The Bishop stated that he was greatly interested to know that such a large number of persons were willing to form a new church, but it was with regret that he could not give his permission. The Bishop's refusal acted as a stimulus to every-one of us. We carried on with redoubled energy and enthusiasm. We knew it was God's work and it just had to prosper.

Six months later we sent five hundred more signatures to the Bishop. Again he decided he could not give permission.

Discussing this matter with someone at the Cathedral, I was reminded that the Bishop would have to be responsible for any new work and perhaps the Bishop did not see his way to accept the financial responsibility of another work. I told the individual that I was not seeking any financial aid from the Bishop. That my people were quite capable of supporting their own work which they had been doing from the day we opened our doors.

St. Ambrose had become a household word in New York City and by 11 o'clock every Sunday A.M. every seat was occupied. In order to add interest to our evening services I advertised every once in a while special evening sermons. I will never forget the first of these series. It was in the late 20's when a wave of materialism began to sweep over New York City. People were selecting Sunday nights for Cocktail Parties, Night Clubs and Parlor Socials. There had been many cases of prominent young people who had been led astray by these Sunday night parties. Two young people confided to me that they did not relish drinking whiskey or any other strong drinks, but they had to do it to please the "bunch."

I advertised a special Sunday night sermon, entitled, "Riding To Hell With The Bunch." That Sunday night half an hour before service began there was a long line waiting outside the door of the building, which was already filled to capacity. I lost two members of the choir that night because they felt I had been preaching about them, but I gained more than two dozen new members from that sermon.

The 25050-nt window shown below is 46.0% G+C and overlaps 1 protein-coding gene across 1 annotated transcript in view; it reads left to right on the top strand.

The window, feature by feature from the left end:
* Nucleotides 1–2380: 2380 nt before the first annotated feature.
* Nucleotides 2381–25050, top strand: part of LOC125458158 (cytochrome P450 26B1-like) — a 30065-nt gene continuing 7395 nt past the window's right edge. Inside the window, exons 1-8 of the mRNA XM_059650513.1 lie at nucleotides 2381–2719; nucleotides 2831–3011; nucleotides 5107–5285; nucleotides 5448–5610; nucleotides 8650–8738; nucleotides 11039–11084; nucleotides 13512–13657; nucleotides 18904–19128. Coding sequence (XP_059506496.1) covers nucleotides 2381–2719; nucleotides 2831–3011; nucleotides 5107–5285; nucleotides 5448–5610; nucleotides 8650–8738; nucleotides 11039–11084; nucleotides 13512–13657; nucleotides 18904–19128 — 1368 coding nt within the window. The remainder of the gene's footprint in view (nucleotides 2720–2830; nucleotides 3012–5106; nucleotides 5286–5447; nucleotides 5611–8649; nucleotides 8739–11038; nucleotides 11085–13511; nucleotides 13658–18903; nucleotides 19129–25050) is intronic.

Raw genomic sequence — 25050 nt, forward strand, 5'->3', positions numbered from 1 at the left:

[10] Another Sunday night we advertised a sermon entitled "Sowing Wild Oats." Another record breaking crowd came out. We could not accommodate the crowd, but scores remained outside on the sidewalk.

Another advertised sermon was entitled "A Woman For Sale." Again Harlem turned out in large numbers. About that time a number of women all over the country had killed their husbands. We advertised a special Sunday night service entitled, "Why Are Women Killing Their Husbands? If You Intend Killing Your Husband, Don't Kill Him Until You Have Heard This Sermon." The largest crowd we ever had came out to that service. An hour before the service was scheduled to begin, hundreds of people blocked the sidewalk. When I arrived I had great difficulty, myself, in fighting my way through the crowd.

About this time the Rev. Dr. Motet, Rector of the Church of the Holy Communion wanted a priest to help him with the colored people who were invading his church. [10/11] The Late Bishop Shipman advised Dr. Motet to consult me on the matter.

Dr. Motet and I entered into an agreement, in which I was to hold the service for the colored people of his community, every Sunday afternoon at 3 o'clock and to hold social activities for the young people two evenings a week. It was a great arrangement for our people in Harlem. We literally took possession of the church of the Holy Communion. I prepared my first confirmation at St. Ambrose of One-Hundred-Fifteen persons and took them down to the Church of the Holy Communion where they were confirmed by Bishop Shipman. The church was too small to hold our great crowd. We took our weddings down to the Church of the Holy Communion. Our activities were great indeed in those days. We had services at St. Ambrose on Sundays at 7:30 A.M. 11:30 A.M., Sunday School at 3 P.M., Evensong at 8:30 P.M. and services at Holy Communion at 3 P.M. When [12/13] I could not go down to the Church of the Holy Communion. I always got another priest to go for me.

About this time we sent Mrs. Aspinall to Bishop Manning again. The Bishop told her on that occasion that he was very sorry about something that had happened. It had been his intention to secure for St. Ambrose the building belonging to Holy Trinity Parish on Lenox Avenue which had been burned out by fire some time ago, but, at some meeting he had discussed the matter of the numbers of people who signed the petition to become members of St. Ambrose and Dr. Sunderland the Superintendent of the City Mission, said, "Why Harlem is a fertile field for the City Mission" and so Dr. Sunderland purchased the old Holy Trinity building, and started a Mission there known as St. Martin's.